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Foothill College awards first bachelor's degrees


Courtesy of Foothill College
Program Director Phyllis Spragge, right, celebrates with the inaugural baccalaureate class June 29.

Twenty-three Foothill College graduates walked away with something new June 29: a bachelor’s degree.

The inaugural class earned dental hygiene degrees as part of a pilot initiative that allowed 15 community colleges in the state to develop baccalaureate programs for technical degrees in 2014. Four years later, the first graduates are ready to enter the workforce with a degree that will give them flexibility in their careers, according to Phyllis Spragge, program director. Graduates with an associate degree can work as dental hygienists, but they can’t move on to other related jobs.

“If you wanted to teach, or if you wanted to apply to be a dental hygienist at the VA, or if you wanted to work as a public health dental hygienist, you have to have a bachelor’s,” Spragge said.

By earning that bachelor’s at a community college, the graduates saved quite a bit of money. Before the program, no public colleges in California offered students the opportunity to complete a bachelor’s in dental hygiene, so they had to attend one of five private colleges in the state, which can cost 10 times as much as a community college. Now, through the pilot college in Southern California offer the degree. The Foothill baccalaureate program costs approximately $10,000 total, whereas the dental hygiene program at USC costs $132,634.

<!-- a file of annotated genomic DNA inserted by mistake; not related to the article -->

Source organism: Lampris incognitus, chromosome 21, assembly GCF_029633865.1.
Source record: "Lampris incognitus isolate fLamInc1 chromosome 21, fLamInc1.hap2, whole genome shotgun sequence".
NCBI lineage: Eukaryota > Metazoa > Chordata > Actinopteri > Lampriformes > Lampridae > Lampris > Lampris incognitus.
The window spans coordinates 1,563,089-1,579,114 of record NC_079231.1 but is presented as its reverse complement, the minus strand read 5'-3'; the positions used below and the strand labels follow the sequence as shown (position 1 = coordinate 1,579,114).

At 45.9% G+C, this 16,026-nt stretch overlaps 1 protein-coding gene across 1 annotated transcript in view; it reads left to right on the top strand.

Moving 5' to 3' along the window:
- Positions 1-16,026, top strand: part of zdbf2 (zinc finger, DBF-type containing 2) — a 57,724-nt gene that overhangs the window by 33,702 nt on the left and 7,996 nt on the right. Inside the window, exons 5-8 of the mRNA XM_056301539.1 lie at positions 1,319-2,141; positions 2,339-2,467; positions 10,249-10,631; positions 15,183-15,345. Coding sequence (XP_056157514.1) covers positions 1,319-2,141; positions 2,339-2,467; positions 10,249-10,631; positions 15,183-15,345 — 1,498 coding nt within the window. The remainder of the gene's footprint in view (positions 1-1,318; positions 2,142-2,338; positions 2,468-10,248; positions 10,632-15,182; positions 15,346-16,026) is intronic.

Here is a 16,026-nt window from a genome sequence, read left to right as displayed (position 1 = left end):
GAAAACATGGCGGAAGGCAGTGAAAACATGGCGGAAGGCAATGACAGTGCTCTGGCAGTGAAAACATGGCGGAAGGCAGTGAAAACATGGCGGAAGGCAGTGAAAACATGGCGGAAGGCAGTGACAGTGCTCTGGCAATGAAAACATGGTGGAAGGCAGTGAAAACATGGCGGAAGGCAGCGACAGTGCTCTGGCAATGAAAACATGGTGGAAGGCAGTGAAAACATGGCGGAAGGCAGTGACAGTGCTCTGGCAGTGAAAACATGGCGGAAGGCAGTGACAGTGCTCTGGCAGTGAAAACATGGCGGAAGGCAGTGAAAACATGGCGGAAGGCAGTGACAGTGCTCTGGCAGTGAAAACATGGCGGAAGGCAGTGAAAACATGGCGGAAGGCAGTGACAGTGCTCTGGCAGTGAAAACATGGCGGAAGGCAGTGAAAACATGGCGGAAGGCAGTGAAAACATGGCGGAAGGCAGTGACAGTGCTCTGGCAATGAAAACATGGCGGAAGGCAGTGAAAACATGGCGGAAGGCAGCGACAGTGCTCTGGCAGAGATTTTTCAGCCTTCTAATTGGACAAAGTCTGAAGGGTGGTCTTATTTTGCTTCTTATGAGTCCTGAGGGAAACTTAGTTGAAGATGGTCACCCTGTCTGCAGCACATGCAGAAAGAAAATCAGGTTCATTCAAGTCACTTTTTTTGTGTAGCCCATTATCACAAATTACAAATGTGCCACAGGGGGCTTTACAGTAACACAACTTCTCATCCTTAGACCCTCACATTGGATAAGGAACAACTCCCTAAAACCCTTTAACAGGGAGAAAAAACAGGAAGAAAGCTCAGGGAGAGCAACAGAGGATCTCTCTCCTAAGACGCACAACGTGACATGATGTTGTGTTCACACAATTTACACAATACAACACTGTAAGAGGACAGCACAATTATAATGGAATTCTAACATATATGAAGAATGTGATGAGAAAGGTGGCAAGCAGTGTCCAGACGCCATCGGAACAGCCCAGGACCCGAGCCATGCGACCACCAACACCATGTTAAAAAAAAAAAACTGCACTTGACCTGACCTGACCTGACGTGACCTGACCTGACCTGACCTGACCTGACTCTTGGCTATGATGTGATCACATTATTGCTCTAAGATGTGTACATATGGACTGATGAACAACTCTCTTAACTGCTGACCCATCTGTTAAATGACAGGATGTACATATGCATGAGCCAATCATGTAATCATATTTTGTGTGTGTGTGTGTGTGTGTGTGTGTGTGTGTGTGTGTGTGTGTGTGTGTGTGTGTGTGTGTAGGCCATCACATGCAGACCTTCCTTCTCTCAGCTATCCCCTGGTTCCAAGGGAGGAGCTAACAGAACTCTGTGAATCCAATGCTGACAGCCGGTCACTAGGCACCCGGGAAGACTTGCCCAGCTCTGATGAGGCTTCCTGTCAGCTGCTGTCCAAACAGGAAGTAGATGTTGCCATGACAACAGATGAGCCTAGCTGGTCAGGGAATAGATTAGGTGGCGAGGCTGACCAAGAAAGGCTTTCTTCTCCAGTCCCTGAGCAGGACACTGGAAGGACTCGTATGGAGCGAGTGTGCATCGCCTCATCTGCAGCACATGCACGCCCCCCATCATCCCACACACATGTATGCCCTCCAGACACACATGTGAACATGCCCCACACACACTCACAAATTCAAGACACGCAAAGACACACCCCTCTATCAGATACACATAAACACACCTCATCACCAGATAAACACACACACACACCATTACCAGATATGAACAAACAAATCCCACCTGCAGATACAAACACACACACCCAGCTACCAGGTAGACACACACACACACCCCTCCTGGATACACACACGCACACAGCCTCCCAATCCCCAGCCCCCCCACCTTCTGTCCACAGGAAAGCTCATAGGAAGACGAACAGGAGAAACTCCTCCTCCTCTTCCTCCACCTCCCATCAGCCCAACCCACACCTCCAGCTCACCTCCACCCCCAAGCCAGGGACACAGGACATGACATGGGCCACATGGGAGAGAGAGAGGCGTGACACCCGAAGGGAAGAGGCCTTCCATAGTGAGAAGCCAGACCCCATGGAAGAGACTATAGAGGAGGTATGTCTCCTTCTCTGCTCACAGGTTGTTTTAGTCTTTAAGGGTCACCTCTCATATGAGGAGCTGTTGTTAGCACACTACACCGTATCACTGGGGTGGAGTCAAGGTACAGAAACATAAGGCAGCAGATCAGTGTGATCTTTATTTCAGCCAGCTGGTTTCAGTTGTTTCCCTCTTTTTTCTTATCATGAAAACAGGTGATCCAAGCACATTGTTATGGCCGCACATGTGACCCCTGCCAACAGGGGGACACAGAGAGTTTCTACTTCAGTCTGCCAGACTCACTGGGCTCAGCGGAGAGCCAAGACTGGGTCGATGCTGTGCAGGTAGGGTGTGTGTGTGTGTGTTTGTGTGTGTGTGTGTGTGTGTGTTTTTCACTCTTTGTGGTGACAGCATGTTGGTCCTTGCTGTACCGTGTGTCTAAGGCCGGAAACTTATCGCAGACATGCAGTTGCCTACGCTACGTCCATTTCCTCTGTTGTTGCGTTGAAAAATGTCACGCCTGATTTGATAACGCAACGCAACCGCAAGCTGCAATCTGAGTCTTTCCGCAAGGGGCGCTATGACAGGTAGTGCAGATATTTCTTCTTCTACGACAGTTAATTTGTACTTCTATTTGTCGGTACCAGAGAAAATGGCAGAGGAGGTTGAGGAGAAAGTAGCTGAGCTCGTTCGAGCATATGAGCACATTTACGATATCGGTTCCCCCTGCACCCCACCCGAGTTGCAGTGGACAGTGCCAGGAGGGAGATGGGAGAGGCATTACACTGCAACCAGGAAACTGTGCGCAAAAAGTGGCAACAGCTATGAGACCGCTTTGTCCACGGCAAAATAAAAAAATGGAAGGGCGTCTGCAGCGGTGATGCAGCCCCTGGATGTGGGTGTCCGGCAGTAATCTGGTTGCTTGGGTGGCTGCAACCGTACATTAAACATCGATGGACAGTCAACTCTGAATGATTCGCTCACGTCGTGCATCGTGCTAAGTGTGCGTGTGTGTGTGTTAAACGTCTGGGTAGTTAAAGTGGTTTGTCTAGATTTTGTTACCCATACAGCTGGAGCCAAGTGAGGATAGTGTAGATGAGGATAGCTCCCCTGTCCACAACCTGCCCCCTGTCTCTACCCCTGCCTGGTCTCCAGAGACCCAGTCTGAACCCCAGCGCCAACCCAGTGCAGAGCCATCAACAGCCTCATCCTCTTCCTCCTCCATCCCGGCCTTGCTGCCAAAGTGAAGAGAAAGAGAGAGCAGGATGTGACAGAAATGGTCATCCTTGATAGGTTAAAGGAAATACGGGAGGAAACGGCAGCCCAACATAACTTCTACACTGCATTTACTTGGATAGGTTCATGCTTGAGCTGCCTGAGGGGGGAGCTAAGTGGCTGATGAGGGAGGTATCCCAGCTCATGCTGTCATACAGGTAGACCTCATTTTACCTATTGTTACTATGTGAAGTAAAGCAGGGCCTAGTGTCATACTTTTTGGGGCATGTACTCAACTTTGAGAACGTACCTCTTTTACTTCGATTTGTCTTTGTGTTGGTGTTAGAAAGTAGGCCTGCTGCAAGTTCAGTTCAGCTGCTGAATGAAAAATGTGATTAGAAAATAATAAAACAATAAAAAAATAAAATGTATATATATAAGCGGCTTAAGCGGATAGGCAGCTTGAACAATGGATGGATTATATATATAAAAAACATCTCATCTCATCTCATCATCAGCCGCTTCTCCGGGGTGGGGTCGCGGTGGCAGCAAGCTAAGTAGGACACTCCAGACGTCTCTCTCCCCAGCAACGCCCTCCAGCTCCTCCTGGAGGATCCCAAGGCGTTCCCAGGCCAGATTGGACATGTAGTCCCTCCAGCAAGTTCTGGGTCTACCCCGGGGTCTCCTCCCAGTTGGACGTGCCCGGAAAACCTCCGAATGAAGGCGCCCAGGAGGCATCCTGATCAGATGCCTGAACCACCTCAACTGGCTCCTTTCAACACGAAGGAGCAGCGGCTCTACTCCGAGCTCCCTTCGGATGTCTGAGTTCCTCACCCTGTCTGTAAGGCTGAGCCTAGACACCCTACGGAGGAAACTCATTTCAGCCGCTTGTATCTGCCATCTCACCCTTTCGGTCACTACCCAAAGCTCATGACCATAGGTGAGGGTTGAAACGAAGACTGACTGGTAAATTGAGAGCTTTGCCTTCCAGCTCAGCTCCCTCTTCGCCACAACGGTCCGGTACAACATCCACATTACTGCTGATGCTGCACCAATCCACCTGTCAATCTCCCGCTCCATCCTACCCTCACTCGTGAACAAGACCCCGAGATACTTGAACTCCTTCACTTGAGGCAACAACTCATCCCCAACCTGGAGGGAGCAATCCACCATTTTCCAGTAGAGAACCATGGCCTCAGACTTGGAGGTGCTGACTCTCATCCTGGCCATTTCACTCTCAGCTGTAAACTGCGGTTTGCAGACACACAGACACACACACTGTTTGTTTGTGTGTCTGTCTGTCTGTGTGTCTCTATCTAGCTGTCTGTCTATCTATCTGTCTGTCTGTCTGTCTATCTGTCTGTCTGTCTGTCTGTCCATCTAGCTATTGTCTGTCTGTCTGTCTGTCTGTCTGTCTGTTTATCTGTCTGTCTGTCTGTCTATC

The first baccalaureate cohort at Foothill was a diverse one: Among the 23 graduates, there were 15 languages spoken, seven were the first in their families to attend college and eight received federal financial aid. Spragge said the students became “extremely, extremely close” through the 2,634 hours of class time, clinics, labs and volunteer work she estimated that each student put in.

The community college baccalaureate program was created to meet workforce demands for skilled workers, encourage underrepresented students to earn bachelor’s degrees and cut down on student and taxpayer cost. The degree is still a pilot program, but a bill to extend it until 2028 is working its way through the State Legislature and has passed the State Senate 38-2.

All of Foothill’s dental hygiene baccalaureate graduates initially plan to work as dental hygienists, and many of them hope eventually to attend graduate school, teach or pursue international humanitarian work or public health positions.

For more information, visit foothill.edu/dentalhygiene.

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